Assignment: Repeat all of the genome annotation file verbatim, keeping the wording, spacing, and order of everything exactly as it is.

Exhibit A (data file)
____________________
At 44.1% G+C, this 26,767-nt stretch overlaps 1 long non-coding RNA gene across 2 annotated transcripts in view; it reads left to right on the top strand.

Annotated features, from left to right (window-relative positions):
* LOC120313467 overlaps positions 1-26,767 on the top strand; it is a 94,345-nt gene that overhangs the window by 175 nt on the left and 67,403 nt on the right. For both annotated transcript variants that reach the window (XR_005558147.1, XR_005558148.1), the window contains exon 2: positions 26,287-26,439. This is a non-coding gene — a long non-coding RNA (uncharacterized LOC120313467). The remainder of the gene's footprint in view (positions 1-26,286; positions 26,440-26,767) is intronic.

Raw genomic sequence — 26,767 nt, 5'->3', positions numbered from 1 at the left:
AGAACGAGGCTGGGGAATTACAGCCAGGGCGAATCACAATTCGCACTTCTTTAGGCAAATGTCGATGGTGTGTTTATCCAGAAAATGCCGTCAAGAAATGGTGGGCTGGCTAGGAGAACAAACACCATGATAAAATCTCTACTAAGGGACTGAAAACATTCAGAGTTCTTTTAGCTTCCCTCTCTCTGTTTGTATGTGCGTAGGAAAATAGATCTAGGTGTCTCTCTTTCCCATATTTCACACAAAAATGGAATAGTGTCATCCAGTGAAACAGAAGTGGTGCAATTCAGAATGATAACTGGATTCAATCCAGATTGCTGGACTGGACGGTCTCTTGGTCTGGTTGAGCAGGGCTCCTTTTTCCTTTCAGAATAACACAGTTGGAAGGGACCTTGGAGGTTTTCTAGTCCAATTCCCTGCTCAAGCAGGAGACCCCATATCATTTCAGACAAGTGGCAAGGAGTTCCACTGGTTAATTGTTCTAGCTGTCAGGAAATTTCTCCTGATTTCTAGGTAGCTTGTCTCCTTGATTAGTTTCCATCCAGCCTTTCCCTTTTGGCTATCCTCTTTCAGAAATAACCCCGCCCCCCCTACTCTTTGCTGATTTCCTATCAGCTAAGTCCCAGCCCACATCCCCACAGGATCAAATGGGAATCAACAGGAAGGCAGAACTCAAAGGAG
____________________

At 44.1% G+C, this 26,767-nt stretch overlaps 1 long non-coding RNA gene across 2 annotated transcripts in view; it reads left to right on the top strand.

Annotated features, from left to right (window-relative positions):
* LOC120313467 overlaps positions 1-26,767 on the top strand; it is a 94,345-nt gene that overhangs the window by 175 nt on the left and 67,403 nt on the right. For both annotated transcript variants that reach the window (XR_005558147.1, XR_005558148.1), the window contains exon 2: positions 26,287-26,439. This is a non-coding gene — a long non-coding RNA (uncharacterized LOC120313467). The remainder of the gene's footprint in view (positions 1-26,286; positions 26,440-26,767) is intronic.

Raw genomic sequence — 26,767 nt, 5'->3', positions numbered from 1 at the left:
AGAACGAGGCTGGGGAATTACAGCCAGGGCGAATCACAATTCGCACTTCTTTAGGCAAATGTCGATGGTGTGTTTATCCAGAAAATGCCGTCAAGAAATGGTGGGCTGGCTAGGAGAACAAACACCATGATAAAATCTCTACTAAGGGACTGAAAACATTCAGAGTTCTTTTAGCTTCCCTCTCTCTGTTTGTATGTGCGTAGGAAAATAGATCTAGGTGTCTCTCTTTCCCATATTTCACACAAAAATGGAATAGTGTCATCCAGTGAAACAGAAGTGGTGCAATTCAGAATGATAACTGGATTCAATCCAGATTGCTGGACTGGACGGTCTCTTGGTCTGGTTGAGCAGGGCTCCTTTTTCCTTTCAGAATAACACAGTTGGAAGGGACCTTGGAGGTTTTCTAGTCCAATTCCCTGCTCAAGCAGGAGACCCCATATCATTTCAGACAAGTGGCAAGGAGTTCCACTGGTTAATTGTTCTAGCTGTCAGGAAATTTCTCCTGATTTCTAGGTAGCTTGTCTCCTTGATTAGTTTCCATCCAGCCTTTCCCTTTTGGCTATCCTCTTTCAGAAATAACCCCGCCCCCCCTACTCTTTGCTGATTTCCTATCAGCTAAGTCCCAGCCCACATCCCCACAGGATCAAATGGGAATCAACAGGAAGGCAGAACTCAAAGGAG